Another earthquake measuring upper-5 on the Japanese seismic intensity scale of 7 shook Aomori Prefecture and other parts of the north on Tuesday afternoon.
The quake struck at 1:46 p.m. The Japan Meteorological Agency described it as magnitude 5.7, with an epicenter around 50 km off the coast of Iwate Prefecture and 50 km deep.
One of the hardest-hit districts was the town of Hashikami, where upper-5 was recorded. It registered as 5-weak in the village of Fudai in Iwate Prefecture.
Sirens sounded as residents sought higher ground. The largest tsunami waves were measured between 8:35 a.m. and 9:07 a.m. at a port in the city of Kuji, and a 10-cm surge was recorded in Miyako. A smaller tsunami reached the city of Kamaishi, the agency said.
Evacuation orders were issued for residents in coastal districts of Kuji and the town of Otsuchi, and evacuation advisories for the cities of Ofunato and Rikuzentakata as well as Kamaishi.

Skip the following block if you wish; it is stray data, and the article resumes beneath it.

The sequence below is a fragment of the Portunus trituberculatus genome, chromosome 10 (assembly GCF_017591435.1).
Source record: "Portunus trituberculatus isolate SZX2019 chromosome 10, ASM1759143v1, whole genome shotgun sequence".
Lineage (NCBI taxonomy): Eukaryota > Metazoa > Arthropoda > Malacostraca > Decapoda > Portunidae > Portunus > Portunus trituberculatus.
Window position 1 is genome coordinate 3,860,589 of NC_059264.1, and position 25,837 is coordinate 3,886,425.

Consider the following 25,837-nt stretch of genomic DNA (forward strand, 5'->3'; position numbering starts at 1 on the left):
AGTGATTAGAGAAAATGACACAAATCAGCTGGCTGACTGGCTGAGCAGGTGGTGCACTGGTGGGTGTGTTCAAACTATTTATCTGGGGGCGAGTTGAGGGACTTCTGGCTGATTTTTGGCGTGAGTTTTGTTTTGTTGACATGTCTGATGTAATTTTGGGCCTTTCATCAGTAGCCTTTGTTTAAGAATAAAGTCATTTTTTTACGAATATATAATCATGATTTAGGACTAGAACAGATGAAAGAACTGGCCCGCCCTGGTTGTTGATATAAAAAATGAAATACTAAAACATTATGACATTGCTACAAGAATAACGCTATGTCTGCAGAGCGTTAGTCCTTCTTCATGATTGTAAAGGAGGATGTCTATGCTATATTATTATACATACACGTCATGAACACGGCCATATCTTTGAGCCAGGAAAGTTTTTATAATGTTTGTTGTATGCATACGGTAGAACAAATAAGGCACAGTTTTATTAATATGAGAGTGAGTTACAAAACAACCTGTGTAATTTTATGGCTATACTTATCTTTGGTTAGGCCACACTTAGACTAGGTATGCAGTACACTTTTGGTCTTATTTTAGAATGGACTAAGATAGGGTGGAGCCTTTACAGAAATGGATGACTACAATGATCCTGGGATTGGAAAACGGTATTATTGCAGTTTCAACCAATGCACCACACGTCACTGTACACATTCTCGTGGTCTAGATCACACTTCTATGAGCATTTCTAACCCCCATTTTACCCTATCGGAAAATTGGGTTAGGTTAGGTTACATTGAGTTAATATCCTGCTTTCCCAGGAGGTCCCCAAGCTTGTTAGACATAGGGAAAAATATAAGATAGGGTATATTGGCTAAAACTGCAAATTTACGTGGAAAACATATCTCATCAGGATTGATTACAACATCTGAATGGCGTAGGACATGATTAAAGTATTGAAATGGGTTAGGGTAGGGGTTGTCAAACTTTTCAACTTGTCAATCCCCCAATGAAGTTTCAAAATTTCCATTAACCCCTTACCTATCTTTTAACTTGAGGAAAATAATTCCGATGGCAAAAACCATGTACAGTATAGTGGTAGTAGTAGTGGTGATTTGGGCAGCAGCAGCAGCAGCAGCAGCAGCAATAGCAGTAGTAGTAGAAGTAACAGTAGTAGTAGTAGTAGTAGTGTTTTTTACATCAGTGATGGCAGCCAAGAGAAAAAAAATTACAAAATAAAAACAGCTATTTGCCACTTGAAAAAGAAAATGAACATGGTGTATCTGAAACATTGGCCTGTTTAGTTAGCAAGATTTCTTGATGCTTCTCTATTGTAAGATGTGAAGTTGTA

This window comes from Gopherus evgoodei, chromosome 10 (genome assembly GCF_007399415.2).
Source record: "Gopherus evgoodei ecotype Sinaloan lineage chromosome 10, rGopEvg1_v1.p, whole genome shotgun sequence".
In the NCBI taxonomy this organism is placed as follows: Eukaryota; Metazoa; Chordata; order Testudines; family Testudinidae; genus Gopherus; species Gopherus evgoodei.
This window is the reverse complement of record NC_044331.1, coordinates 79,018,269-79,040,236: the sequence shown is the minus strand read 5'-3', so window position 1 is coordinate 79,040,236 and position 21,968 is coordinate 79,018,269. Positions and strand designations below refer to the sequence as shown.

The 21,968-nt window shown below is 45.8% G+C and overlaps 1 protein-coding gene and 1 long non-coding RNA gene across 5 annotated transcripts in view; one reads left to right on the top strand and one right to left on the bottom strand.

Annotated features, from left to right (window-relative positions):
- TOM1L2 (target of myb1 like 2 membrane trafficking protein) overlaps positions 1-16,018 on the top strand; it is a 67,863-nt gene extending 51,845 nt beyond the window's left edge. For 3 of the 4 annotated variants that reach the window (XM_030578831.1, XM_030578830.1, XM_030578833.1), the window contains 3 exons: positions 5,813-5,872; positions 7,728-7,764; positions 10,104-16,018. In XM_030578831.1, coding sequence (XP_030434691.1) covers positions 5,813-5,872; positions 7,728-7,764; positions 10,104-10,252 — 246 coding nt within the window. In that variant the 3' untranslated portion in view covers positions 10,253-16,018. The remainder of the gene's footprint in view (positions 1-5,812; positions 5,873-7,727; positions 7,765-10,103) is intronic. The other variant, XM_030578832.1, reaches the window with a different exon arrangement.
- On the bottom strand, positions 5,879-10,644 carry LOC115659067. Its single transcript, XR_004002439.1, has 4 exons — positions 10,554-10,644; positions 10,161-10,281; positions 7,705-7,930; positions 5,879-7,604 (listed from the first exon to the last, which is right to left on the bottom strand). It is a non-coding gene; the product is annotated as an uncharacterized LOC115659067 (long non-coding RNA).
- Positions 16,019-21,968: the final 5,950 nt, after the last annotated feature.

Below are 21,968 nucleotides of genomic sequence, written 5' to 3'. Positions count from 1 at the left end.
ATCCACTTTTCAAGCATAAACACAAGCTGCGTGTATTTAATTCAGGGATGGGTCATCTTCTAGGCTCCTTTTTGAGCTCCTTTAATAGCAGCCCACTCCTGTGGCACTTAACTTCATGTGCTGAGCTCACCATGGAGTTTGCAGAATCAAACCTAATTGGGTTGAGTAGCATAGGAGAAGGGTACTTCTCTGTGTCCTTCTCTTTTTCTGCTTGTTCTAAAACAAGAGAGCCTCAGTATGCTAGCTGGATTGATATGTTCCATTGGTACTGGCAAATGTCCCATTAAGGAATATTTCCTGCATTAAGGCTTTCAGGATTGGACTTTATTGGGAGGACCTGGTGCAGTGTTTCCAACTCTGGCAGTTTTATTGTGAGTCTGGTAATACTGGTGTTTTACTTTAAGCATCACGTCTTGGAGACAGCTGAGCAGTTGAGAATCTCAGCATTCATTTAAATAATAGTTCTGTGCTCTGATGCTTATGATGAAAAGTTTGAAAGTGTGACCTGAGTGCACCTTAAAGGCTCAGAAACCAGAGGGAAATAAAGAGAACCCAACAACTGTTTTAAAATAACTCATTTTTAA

The Iwate Prefectural Government reported no damage from the waves.
The quake hit at 8:06 a.m. It measured 4 on the Japanese seismic intensity scale of 7 in Iwate and three other prefectures in Tohoku — Aomori, Akita and Miyagi.
The quake was believed to be an aftershock of the 9.0-magnitude earthquake that hit the Tohoku region on March 11, 2011, the meteorological agency said.
All 48 of Japan’s workable nuclear reactors remain offline after the March 2011 earthquake and tsunami triggered the Fukushima No. 1 plant meltdown disaster.
East Japan Railway Co. briefly halted Tohoku Shinkansen bullet trains between Furukawa Station in Miyagi and Shin-Aomori Station in Aomori amid a power failure.
The evacuation instructions and advisories were lifted at 10:20 a.m.
Earthquakes are common in Japan, one of the world’s most seismically active areas. The nation accounts for about 20 percent of the world’s earthquakes of magnitude 6 or greater.